Monday, August 25, 2014
Power of attorney has always been an inexpensive way to give someone the right to act on another person’s behalf. Yet, the power is not absolute and when it fails, the consequences can be disastrous.
For Christine, a 62-year-old woman in Connecticut, experienced the powerlessness power of attorney embodies. After sorting out their parents’ estate, Christine’s older brother promised he would set his own affairs in order so they would not face the same messy process. He drafted a will, titled accounts to transfer to them on death, and drew up a power of attorney should he become incapacitated. Years later, when Christine’s brother began suffering from severe dementia, he needed indefinite care. Christine knew there would be no problem paying for this since he had done well financially. However, when she looked at the power of attorney, she noticed he used her legal first name, Carol, which she had abandoned. It was not until she went to bank after bank explaining the situation, was she denied access to his accounts to pay for his care. “They said ‘Go get your marriage certificate’ . . . . I had my birth certificate, passports, a driver’s license. But they did not have the name my brother had on that form.”
Estate planners say that Christine’s experience is not uncommon. Banks routinely try to deny the appointed person any right to have access to accounts. One valid reason for banks’ hesitancy is because a power of attorney can be used to commit elder fraud. Banks have been sued for giving access to accounts without properly checking the person named in the power of attorney.
A better option all around might be a revocable trust. It allows people to put their property in a trust while they are still alive, using it as they normally would. “Banks are more comfortable with this because you’re funding it now while you’re competent.” Provisions can also be written into revocable trust documents that allow future trustees to put in assets that were forgotten when the trust was created.
See Paul Sullivan, Power of Attorney Is Not Always a Solution, The New York Times, Aug. 22, 2014.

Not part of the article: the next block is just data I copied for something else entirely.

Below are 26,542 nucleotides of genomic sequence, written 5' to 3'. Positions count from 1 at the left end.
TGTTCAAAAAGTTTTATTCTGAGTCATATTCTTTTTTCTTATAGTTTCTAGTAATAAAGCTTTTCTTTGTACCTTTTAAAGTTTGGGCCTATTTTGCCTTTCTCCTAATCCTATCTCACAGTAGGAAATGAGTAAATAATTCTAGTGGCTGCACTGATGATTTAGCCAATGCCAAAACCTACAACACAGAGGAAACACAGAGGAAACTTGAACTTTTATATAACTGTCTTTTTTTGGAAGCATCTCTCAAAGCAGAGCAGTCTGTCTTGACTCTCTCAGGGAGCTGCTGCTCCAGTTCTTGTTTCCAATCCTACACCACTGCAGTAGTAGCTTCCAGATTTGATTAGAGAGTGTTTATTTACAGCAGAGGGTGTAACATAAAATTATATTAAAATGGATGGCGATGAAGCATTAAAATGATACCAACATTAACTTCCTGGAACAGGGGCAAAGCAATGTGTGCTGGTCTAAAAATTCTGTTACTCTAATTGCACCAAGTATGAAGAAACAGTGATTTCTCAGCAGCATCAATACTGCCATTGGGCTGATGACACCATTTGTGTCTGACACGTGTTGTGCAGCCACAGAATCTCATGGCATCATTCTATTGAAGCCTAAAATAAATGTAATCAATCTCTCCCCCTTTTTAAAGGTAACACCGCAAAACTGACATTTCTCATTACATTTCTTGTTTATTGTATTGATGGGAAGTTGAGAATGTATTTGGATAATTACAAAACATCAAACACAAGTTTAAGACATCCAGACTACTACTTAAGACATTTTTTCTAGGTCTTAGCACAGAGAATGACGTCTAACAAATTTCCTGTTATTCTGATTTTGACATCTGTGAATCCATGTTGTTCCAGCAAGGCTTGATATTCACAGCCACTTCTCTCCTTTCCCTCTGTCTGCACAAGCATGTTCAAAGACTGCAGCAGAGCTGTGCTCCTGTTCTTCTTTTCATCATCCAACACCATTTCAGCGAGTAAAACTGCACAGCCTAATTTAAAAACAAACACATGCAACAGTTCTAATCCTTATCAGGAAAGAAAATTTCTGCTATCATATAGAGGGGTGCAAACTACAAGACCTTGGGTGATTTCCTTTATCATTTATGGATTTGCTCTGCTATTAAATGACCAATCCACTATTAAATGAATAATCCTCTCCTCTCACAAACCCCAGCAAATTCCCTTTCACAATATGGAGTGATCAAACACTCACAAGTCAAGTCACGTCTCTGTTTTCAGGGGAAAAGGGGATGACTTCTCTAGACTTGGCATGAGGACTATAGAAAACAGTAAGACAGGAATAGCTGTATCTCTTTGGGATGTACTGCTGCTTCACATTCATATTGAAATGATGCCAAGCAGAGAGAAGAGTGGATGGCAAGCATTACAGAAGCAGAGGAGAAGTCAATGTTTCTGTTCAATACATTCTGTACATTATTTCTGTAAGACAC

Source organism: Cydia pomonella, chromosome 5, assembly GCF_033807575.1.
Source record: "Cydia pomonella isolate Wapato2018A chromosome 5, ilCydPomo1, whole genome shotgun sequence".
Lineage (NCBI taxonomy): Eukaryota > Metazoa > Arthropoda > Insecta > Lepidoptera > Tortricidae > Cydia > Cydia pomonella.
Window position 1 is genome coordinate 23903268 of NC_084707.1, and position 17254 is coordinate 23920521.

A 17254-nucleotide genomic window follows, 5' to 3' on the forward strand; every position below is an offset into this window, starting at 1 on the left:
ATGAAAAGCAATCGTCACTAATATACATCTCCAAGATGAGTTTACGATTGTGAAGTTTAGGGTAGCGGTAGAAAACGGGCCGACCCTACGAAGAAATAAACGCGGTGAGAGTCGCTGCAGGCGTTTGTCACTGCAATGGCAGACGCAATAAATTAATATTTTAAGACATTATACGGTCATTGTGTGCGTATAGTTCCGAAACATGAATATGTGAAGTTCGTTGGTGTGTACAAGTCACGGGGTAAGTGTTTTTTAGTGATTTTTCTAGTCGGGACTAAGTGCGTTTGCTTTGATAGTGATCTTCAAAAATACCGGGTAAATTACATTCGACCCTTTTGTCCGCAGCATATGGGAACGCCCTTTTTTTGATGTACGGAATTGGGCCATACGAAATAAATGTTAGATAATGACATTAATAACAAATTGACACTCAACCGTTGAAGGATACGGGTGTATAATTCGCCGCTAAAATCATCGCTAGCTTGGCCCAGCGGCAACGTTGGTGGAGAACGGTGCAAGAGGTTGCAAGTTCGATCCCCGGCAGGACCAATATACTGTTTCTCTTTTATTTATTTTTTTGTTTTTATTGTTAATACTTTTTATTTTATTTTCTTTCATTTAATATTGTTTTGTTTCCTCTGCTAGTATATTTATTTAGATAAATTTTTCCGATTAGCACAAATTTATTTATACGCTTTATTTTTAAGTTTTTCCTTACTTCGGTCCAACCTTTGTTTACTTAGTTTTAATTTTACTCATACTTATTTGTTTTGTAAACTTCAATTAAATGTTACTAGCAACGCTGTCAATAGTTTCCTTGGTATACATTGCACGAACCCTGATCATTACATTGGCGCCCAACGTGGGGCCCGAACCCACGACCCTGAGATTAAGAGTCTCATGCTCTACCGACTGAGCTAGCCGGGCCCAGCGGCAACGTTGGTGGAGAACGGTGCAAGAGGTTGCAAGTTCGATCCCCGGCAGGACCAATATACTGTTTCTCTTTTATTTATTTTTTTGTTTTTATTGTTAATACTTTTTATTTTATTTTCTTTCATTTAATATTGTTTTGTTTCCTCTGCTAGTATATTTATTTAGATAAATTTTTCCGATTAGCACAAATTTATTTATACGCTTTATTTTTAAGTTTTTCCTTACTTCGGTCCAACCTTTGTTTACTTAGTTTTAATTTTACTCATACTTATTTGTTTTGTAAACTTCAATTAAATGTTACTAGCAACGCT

Special thanks to Matthew Bogin (Law Offices of Matthew B. Bogin) for bringing this article to my attention.
August 25, 2014 in Disability Planning - Health Care, Disability Planning - Property Management, Elder Law, Estate Administration, Estate Planning - Generally, Trusts | Permalink | Comments (0) | TrackBack (0)
For many individuals, power of attorney is an inexpensive estate planning tool that allows for a trusted loved one to be able to take a decision making role if the person becomes unable to do so for themselves. However, the fear of elder abuse being committed through a power of attorney has caused many banks to create detailed rules for honoring the designation of power of attorney. Problems can occur when individuals go to a bank to enforce a power of attorney and find out for the first time that the bank requires the document to be on specific paper or the drafter used a variation of their name that does not match their official forms of identification. One possible solution is a revocable trust, which banks are more comfortable with.
See Paul Sullivan, Power of Attorney is Not Always a Solution, The New York Times, Aug. 22, 2014.
Special thanks to Joel Dobris (Professor of Law, UC Davis School of Law) and Jim Hillhouse (Professional Legal Marketing (PLM, Inc.)) for bringing this article to my attention.
The Federal Deposit Insurance Corporation (FDIC) and Consumer Financial Protection Bureau (CFPB) have made available a resource guide entitled Money Smart for Older Adults. The guide provides information for financial planning and, avoiding and addressing elder financial exploitation. Provided below is the introduction to the guide:
With over 50 million Americans aged 62 and older1, Older Adults are prime targets for financial exploitation both by persons they know and trust and by strangers. Financial exploitation has been called “the crime of the 21st century” with one study suggesting that older Americans lost at least $2.9 billion to financial exploitation by a broad spectrum of perpetrators in 2010.2
A key factor in some cases of elder financial exploitation is mild cognitive impairment which can diminish an older adult’s ability to make sound financial decisions.